In February, 19-year-old Timothy Piazza died after falling down the stairs at Beta Theta Pi fraternity house during a hazing incident. On Thursday, the university announced it was permanently revoking Beta Theta Pi's charter and banning the fraternity.

Kimberly Paynter / WHYY

 

 

Ever wonder about something you see or hear about where you live that you wish our reporters would explore? Here's your chance! You ask the questions, you vote on the questions you're most curious about, and we answer. Submit a question for us to investigate. 

Gene J. Puskar / AP File Photo

 

This week, former Penn State University president Graham Spanier is in court for his role in the Jerry Sandusky child sex abuse scandal. This trial is one of the final chapters in a legal saga that has stretched since Sandusky was arrested in 2011. 

But outside the courtroom, the effects of Sandusky's actions are still being felt statewide.

Jon Elswick / AP Photo

 

On Thursday morning, President Donald Trump released his "skinny budget," an outline of his proposed federal funding allocations. As promised, it was skinny in every sense of the word — Trump hopes to scale federal funding way back, cutting programs and positions across the board. 

 

You're invited to join Keystone Crossroads at the second annual Urban Ideas Worth Stealing conference. We'll discuss revitalization of our state's cities and towns in sessions on topics including:

Eleanor Klibanoff / WPSU

 

Over a decade ago, Hazleton tried to stem the tide of immigrants flooding the city by prohibiting residents from employing, housing or selling anything to unauthorized immigrants. The ban never went into effect and was eventually struck down by the courts, costing the city $1.4 million in legal settlement fees. And it didn't stop Latino immigrants from settling in Hazleton: the city is now over 50 percent Latino. 

Keith Srakocic / AP File Photo

 

Pennsylvania's Democratic Governor Tom Wolf gave the Trump administration a tip of the hat at the National Governors Assocation meeting in Washington, D.C. this past weekend.

"I think the adminstration's focus on infrastructure is important because we have a lot of catching up to do," said Wolf at a panel discussion with Secretary of Transportation Elaine Chao. "By some estimates $4 trillion nationally."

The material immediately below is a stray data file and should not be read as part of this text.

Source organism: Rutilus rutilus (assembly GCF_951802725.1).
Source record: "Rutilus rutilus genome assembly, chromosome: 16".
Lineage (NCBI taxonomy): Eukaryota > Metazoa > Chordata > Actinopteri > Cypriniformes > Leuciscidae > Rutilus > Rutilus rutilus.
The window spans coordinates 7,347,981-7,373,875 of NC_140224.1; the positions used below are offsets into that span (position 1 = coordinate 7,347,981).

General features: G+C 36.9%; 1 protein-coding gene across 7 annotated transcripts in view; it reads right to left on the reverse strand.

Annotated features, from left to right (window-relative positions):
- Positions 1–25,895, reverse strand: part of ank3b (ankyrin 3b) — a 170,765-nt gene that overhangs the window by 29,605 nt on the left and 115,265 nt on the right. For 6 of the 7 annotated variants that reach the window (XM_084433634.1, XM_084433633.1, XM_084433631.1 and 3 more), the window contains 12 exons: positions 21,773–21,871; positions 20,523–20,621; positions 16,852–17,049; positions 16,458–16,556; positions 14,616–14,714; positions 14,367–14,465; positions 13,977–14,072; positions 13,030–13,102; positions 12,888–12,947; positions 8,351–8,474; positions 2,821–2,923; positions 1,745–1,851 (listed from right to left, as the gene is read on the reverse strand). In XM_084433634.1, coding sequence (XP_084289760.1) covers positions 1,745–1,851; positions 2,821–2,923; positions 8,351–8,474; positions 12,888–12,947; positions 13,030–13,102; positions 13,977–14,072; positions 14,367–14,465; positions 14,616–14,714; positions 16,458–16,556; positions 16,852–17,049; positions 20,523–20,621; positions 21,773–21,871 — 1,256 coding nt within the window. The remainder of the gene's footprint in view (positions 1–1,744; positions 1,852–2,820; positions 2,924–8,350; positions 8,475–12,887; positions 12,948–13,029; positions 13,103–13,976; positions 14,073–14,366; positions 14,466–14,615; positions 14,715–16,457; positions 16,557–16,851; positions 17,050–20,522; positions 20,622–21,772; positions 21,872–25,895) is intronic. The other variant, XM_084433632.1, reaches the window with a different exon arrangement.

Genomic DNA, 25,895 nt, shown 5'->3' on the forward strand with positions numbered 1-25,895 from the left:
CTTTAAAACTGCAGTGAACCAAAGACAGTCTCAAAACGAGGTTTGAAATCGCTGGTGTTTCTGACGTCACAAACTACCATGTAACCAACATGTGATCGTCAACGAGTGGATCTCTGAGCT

Lindsay Lazarski / WHYY

 

When Scranton entered distressed status, Bill Clinton was running for president — for the first time. Kris Kross just started to wear their jeans backwards, and Barcelona was hosting the Summer Olympics. This reporter wouldn't be born for another three months.

Now, 25 years later, it's time for Scranton to get out.  

Expiration date: Dec. 2017

On the day before President Trump's inauguration, the outgoing Obama administration passed a last-minute directive banning the use of lead ammunition and fishing sinkers on federal land.

Recently, the deteriorating health of a bald eagle showed the effects of lead poisoning. Obama's regulation is intended to protect wildlife from exactly that.

But hunters are hoping Trump will soon overturn it.

Last week, an officer from the Pennsylvania Game Commission brought a bald eagle to the Carbon County Environmental Education Center in northeastern Pennsylvania.

Eleanor Klibanoff / WPSU

 

  

Brian Davis is well-known around campus, and not just because the Penn State junior is always wearing a suit. He’s triple majoring and double minoring, is actively involved in organizations across campus and has the ear of the University’s president.

 

But that’s not where his story begins.

 

Carolyn Kaster / AP Photo

 

Albert Boscov led the largest family-owned chain of department stores in the country, Boscov's, for nearly six decades. He announced that he had late-stage pancreatic cancer on Feb. 1. On Friday evening, he passed away at his Reading home, surrounded by his wife, Eunice, and their three daughters. 

Jessica Kourkounis / Keystone Crossroads

 

 

Walk around the offices of the Community Action Committee of the Lehigh Valley, and you'll find plans to do good behind every door. There's a food bank, a land bank, a work skills class, and programs to assist with affordable housing.